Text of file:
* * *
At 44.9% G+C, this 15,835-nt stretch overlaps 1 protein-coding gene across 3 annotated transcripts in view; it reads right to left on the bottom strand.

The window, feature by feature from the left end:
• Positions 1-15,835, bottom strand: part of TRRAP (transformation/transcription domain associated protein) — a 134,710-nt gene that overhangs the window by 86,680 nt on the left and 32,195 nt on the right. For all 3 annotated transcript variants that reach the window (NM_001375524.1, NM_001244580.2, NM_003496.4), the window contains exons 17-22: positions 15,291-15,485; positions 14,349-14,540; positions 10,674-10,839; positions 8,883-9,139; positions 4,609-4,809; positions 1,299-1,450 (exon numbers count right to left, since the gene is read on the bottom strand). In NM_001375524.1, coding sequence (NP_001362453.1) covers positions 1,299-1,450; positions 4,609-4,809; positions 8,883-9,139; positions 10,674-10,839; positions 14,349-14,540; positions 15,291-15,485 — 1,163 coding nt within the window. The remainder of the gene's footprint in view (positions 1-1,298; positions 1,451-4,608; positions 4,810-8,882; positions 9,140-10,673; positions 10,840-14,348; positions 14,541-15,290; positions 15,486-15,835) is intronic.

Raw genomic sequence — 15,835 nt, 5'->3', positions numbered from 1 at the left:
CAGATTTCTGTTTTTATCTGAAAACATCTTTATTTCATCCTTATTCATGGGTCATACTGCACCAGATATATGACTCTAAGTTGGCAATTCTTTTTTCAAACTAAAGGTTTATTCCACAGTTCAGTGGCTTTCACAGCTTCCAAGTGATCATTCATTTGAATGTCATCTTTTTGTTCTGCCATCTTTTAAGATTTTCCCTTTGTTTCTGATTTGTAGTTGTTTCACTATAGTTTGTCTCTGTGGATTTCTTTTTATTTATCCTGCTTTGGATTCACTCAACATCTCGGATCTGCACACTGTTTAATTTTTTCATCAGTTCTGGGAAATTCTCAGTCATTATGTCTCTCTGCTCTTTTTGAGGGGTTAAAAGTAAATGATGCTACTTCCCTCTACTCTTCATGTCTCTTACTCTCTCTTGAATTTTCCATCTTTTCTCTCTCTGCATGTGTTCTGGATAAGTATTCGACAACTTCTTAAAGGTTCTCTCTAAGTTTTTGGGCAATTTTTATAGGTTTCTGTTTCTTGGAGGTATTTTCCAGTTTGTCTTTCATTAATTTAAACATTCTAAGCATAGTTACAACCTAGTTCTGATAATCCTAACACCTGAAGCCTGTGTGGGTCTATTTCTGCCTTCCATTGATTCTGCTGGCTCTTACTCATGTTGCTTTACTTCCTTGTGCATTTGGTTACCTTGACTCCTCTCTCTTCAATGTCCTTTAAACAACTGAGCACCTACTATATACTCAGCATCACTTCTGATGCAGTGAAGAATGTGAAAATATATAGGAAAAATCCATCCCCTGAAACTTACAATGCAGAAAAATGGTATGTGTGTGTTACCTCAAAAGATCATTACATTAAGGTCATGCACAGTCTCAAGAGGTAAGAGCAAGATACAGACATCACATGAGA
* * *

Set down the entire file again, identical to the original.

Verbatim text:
At 44.9% G+C, this 15,835-nt stretch overlaps 1 protein-coding gene across 3 annotated transcripts in view; it reads right to left on the bottom strand.

The window, feature by feature from the left end:
• Positions 1-15,835, bottom strand: part of TRRAP (transformation/transcription domain associated protein) — a 134,710-nt gene that overhangs the window by 86,680 nt on the left and 32,195 nt on the right. For all 3 annotated transcript variants that reach the window (NM_001375524.1, NM_001244580.2, NM_003496.4), the window contains exons 17-22: positions 15,291-15,485; positions 14,349-14,540; positions 10,674-10,839; positions 8,883-9,139; positions 4,609-4,809; positions 1,299-1,450 (exon numbers count right to left, since the gene is read on the bottom strand). In NM_001375524.1, coding sequence (NP_001362453.1) covers positions 1,299-1,450; positions 4,609-4,809; positions 8,883-9,139; positions 10,674-10,839; positions 14,349-14,540; positions 15,291-15,485 — 1,163 coding nt within the window. The remainder of the gene's footprint in view (positions 1-1,298; positions 1,451-4,608; positions 4,810-8,882; positions 9,140-10,673; positions 10,840-14,348; positions 14,541-15,290; positions 15,486-15,835) is intronic.

Raw genomic sequence — 15,835 nt, 5'->3', positions numbered from 1 at the left:
CAGATTTCTGTTTTTATCTGAAAACATCTTTATTTCATCCTTATTCATGGGTCATACTGCACCAGATATATGACTCTAAGTTGGCAATTCTTTTTTCAAACTAAAGGTTTATTCCACAGTTCAGTGGCTTTCACAGCTTCCAAGTGATCATTCATTTGAATGTCATCTTTTTGTTCTGCCATCTTTTAAGATTTTCCCTTTGTTTCTGATTTGTAGTTGTTTCACTATAGTTTGTCTCTGTGGATTTCTTTTTATTTATCCTGCTTTGGATTCACTCAACATCTCGGATCTGCACACTGTTTAATTTTTTCATCAGTTCTGGGAAATTCTCAGTCATTATGTCTCTCTGCTCTTTTTGAGGGGTTAAAAGTAAATGATGCTACTTCCCTCTACTCTTCATGTCTCTTACTCTCTCTTGAATTTTCCATCTTTTCTCTCTCTGCATGTGTTCTGGATAAGTATTCGACAACTTCTTAAAGGTTCTCTCTAAGTTTTTGGGCAATTTTTATAGGTTTCTGTTTCTTGGAGGTATTTTCCAGTTTGTCTTTCATTAATTTAAACATTCTAAGCATAGTTACAACCTAGTTCTGATAATCCTAACACCTGAAGCCTGTGTGGGTCTATTTCTGCCTTCCATTGATTCTGCTGGCTCTTACTCATGTTGCTTTACTTCCTTGTGCATTTGGTTACCTTGACTCCTCTCTCTTCAATGTCCTTTAAACAACTGAGCACCTACTATATACTCAGCATCACTTCTGATGCAGTGAAGAATGTGAAAATATATAGGAAAAATCCATCCCCTGAAACTTACAATGCAGAAAAATGGTATGTGTGTGTTACCTCAAAAGATCATTACATTAAGGTCATGCACAGTCTCAAGAGGTAAGAGCAAGATACAGACATCACATGAGA